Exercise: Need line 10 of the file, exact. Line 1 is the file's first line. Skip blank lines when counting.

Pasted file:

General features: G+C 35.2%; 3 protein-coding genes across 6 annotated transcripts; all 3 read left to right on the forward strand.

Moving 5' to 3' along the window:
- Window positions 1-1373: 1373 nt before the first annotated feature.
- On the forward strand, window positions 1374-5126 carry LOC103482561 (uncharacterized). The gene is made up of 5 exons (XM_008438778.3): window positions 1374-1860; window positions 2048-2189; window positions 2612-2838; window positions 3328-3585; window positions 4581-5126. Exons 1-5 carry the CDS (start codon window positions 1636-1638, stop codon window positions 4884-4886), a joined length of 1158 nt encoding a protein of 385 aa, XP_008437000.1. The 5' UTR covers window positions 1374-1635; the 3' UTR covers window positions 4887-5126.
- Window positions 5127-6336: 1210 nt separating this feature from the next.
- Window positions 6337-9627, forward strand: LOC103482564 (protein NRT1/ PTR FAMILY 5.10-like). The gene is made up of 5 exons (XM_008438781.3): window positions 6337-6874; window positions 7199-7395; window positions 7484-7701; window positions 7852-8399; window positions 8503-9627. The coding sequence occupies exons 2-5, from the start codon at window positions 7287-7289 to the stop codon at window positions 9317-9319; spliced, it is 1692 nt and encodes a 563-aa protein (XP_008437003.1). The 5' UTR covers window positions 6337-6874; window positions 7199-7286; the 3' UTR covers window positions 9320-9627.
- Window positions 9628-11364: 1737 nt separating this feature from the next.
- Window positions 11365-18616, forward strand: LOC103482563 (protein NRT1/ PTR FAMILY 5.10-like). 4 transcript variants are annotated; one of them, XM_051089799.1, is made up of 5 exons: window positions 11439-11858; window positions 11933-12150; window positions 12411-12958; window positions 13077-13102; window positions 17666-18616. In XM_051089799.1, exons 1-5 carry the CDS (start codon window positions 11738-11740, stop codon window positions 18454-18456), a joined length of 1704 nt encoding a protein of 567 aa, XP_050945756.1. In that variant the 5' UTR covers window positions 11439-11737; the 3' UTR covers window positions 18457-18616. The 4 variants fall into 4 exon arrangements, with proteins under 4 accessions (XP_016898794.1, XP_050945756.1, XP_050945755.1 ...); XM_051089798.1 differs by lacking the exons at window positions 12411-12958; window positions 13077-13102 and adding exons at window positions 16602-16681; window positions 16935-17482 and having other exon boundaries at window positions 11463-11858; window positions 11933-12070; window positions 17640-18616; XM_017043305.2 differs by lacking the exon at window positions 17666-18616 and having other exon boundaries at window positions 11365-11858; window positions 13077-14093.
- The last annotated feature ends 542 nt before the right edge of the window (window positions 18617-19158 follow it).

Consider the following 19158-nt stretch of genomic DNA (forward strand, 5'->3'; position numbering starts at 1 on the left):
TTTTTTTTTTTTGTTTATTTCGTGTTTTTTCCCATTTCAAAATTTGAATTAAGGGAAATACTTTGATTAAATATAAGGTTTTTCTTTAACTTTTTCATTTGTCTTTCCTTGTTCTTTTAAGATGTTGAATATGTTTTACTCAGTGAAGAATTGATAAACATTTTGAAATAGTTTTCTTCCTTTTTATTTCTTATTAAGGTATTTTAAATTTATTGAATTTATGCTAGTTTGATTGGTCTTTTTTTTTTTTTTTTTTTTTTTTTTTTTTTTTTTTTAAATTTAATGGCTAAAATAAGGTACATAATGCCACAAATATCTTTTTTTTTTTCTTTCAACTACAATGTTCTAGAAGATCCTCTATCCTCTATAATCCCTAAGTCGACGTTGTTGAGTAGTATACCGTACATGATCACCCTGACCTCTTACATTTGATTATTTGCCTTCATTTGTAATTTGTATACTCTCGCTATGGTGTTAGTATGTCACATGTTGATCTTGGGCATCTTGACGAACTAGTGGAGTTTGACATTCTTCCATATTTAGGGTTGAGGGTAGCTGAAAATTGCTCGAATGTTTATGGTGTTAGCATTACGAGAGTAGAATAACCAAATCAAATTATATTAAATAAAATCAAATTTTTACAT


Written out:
Consider the following 19158-nt stretch of genomic DNA (forward strand, 5'->3'; position numbering starts at 1 on the left):